Source: Radiological Society of North America

The results suggest that the algorithm has promise as a supportive tool for detecting cerebral aneurysms with a potential to be used clinically for a second opinion during interpretation of head CT angiography images. It has a number of advantages in this setting, Dr. Long said, primarily due to the fact that the computer is not influenced by factors like the level of experience, working time and mood that affect human performance.

However, the system has also some limitations, Dr. Long noted. It can miss very small aneurysms or aneurysms located close to similar density structures like bones. It also suffers from false positive results, meaning that it mistakenly identifies structures similar to aneurysms as aneurysms, which necessitates careful revision of the system suggestions by human readers. "Simply put, the deep learning system is intended to assist human readers, not to replace them," Dr. Long said.

Perfecting MRI images of the brain

Researchers at Vanderbilt University and Vanderbilt University Medical Center have created a technique that corrects distortions in MRI images, which helps researchers and radiologists to better interpret brain scans.

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Corrected images created with data from open-sourced studies. The distorted (“D”) and undistorted (“U”) images are shown alongside T1 images. In all cases, effective distortion correction is visually apparent (distortions indicated by arrows).
Source: Schilling, Bennett, et al.

Distorted images are common—an image of a three-dimensional object will get squashed or pulled in ways that don't reflect what the object truly looks like—but this is especially important to fix when the image is of a brain and its purpose is to understand disease or disorder. "Incorrect images can distort the image's intensity, understanding of brain size volume or interpretation of connections of brain pathways. If we don't have a true image, we cannot accurately observe or describe brain connections, which will negatively affect neurological research," said Bennett Landman, professor of electrical engineering and computer science and radiology and radiological sciences, the project's lead researcher.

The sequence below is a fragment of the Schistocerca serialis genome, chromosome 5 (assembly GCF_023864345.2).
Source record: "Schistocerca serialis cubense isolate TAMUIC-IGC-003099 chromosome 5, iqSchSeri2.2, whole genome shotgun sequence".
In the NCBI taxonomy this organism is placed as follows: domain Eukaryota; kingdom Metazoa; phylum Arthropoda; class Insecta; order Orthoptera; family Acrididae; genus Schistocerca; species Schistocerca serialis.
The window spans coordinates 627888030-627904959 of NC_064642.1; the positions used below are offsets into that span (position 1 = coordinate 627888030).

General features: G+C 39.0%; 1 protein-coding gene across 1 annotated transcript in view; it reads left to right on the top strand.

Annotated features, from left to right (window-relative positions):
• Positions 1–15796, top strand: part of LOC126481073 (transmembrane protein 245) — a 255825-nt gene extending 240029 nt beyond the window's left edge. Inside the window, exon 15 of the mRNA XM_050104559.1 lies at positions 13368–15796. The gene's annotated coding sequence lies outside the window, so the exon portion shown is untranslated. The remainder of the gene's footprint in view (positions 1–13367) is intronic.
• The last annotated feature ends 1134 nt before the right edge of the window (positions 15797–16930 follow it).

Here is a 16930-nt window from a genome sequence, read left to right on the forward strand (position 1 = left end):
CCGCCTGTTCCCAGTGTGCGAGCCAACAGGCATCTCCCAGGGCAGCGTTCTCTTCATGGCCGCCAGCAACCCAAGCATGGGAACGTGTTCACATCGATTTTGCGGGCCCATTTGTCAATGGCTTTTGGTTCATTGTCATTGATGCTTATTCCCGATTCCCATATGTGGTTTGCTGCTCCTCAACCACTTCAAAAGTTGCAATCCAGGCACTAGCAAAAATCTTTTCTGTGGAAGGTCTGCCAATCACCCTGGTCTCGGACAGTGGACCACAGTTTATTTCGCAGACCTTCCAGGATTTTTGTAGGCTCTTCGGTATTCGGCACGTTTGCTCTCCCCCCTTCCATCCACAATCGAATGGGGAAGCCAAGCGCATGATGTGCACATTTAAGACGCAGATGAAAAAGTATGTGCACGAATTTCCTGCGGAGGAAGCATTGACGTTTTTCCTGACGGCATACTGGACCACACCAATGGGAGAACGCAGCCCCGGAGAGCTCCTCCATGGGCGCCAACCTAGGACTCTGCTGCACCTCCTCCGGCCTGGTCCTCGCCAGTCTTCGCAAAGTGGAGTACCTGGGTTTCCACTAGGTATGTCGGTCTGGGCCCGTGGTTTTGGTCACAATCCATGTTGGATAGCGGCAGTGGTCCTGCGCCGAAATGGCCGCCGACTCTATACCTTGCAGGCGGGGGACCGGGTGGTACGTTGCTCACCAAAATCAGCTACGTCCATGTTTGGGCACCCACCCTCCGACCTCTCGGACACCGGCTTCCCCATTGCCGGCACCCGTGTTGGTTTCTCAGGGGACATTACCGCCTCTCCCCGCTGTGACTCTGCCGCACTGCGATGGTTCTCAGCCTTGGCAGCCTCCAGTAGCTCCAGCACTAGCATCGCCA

The new algorithm, Synb0-DisCo, developed by the core faculty at the Vanderbilt Institute for Surgery and Engineering and the Vanderbilt University Institute of Imaging Science, synthesizes what the MRI image should look like from anatomically correct images and uses that data to correct the MRI scan that was acquired. "We've been able to use deep learning to synthesize contrasts," said Kurt Schilling, research assistant professor of radiology and radiological sciences, the paper's lead author. "The idea of using information from huge datasets and applying it to a single dataset was a black box before we developed this technique. We've been able to learn things about the brain that we never would have been able to, working with only our datasets. That has been a remarkable outcome of this work."

CT technology produces spectral images

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Bioimaging technologies are the eyes that allow doctors to see inside the body in order to diagnose, treat, and monitor disease. In research published in Patterns, a team of engineers led by Ge Wang, an endowed professor of biomedical engineering at Rensselaer Polytechnic Institute, demonstrated how a deep learning algorithm can be applied to a conventional CT scan in order to produce images that would typically require a higher level of imaging technology known as dual-energy CT. "With traditional CT, you take a grayscale image, but with dual-energy CT you take an image with two colors," Wang said. "With deep learning, we try to use the standard machine to do the job of dual-energy CT imaging."

In this research, Wang and his team demonstrated how their neural network was able to produce those more complex images using single-spectrum CT data. The researchers used images produced by dual-energy CT to train their model and found that it was able to produce high-quality approximations with a relative error of less than 2%. "We hope that this technique will help extract more information from a regular single-spectrum X-ray CT scan, make it more quantitative, and improve diagnosis," said Wang.